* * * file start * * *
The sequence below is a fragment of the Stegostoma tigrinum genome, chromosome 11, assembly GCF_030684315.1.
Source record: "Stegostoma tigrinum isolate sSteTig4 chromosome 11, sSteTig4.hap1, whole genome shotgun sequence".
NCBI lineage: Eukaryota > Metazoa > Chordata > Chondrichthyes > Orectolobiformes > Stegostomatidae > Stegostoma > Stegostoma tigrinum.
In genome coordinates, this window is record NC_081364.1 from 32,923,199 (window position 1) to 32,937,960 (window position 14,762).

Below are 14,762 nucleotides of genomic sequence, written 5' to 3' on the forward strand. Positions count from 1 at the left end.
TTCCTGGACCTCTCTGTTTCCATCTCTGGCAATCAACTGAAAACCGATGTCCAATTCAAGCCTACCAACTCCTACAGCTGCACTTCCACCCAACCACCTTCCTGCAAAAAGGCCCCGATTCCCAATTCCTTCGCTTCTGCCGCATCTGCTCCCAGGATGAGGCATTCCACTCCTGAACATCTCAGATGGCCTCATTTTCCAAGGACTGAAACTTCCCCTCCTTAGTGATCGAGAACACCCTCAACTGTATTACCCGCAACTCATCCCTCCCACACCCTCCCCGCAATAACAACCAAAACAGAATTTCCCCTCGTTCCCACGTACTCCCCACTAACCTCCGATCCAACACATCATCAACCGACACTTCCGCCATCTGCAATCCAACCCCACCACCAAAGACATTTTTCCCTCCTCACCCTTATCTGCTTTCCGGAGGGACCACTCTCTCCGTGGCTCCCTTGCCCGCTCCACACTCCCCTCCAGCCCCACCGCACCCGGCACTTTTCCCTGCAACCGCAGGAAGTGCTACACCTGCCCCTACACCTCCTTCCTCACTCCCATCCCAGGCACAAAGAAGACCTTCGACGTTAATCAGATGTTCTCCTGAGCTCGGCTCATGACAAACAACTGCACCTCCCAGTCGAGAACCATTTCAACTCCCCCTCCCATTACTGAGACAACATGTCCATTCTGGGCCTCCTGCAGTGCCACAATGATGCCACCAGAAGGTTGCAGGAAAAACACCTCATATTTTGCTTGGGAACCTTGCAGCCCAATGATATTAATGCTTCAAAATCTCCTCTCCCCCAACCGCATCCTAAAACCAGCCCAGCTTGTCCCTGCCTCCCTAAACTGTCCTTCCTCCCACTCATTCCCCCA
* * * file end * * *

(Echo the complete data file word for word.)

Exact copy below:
The sequence below is a fragment of the Stegostoma tigrinum genome, chromosome 11, assembly GCF_030684315.1.
Source record: "Stegostoma tigrinum isolate sSteTig4 chromosome 11, sSteTig4.hap1, whole genome shotgun sequence".
NCBI lineage: Eukaryota > Metazoa > Chordata > Chondrichthyes > Orectolobiformes > Stegostomatidae > Stegostoma > Stegostoma tigrinum.
In genome coordinates, this window is record NC_081364.1 from 32,923,199 (window position 1) to 32,937,960 (window position 14,762).

Below are 14,762 nucleotides of genomic sequence, written 5' to 3' on the forward strand. Positions count from 1 at the left end.
TTCCTGGACCTCTCTGTTTCCATCTCTGGCAATCAACTGAAAACCGATGTCCAATTCAAGCCTACCAACTCCTACAGCTGCACTTCCACCCAACCACCTTCCTGCAAAAAGGCCCCGATTCCCAATTCCTTCGCTTCTGCCGCATCTGCTCCCAGGATGAGGCATTCCACTCCTGAACATCTCAGATGGCCTCATTTTCCAAGGACTGAAACTTCCCCTCCTTAGTGATCGAGAACACCCTCAACTGTATTACCCGCAACTCATCCCTCCCACACCCTCCCCGCAATAACAACCAAAACAGAATTTCCCCTCGTTCCCACGTACTCCCCACTAACCTCCGATCCAACACATCATCAACCGACACTTCCGCCATCTGCAATCCAACCCCACCACCAAAGACATTTTTCCCTCCTCACCCTTATCTGCTTTCCGGAGGGACCACTCTCTCCGTGGCTCCCTTGCCCGCTCCACACTCCCCTCCAGCCCCACCGCACCCGGCACTTTTCCCTGCAACCGCAGGAAGTGCTACACCTGCCCCTACACCTCCTTCCTCACTCCCATCCCAGGCACAAAGAAGACCTTCGACGTTAATCAGATGTTCTCCTGAGCTCGGCTCATGACAAACAACTGCACCTCCCAGTCGAGAACCATTTCAACTCCCCCTCCCATTACTGAGACAACATGTCCATTCTGGGCCTCCTGCAGTGCCACAATGATGCCACCAGAAGGTTGCAGGAAAAACACCTCATATTTTGCTTGGGAACCTTGCAGCCCAATGATATTAATGCTTCAAAATCTCCTCTCCCCCAACCGCATCCTAAAACCAGCCCAGCTTGTCCCTGCCTCCCTAAACTGTCCTTCCTCCCACTCATTCCCCCA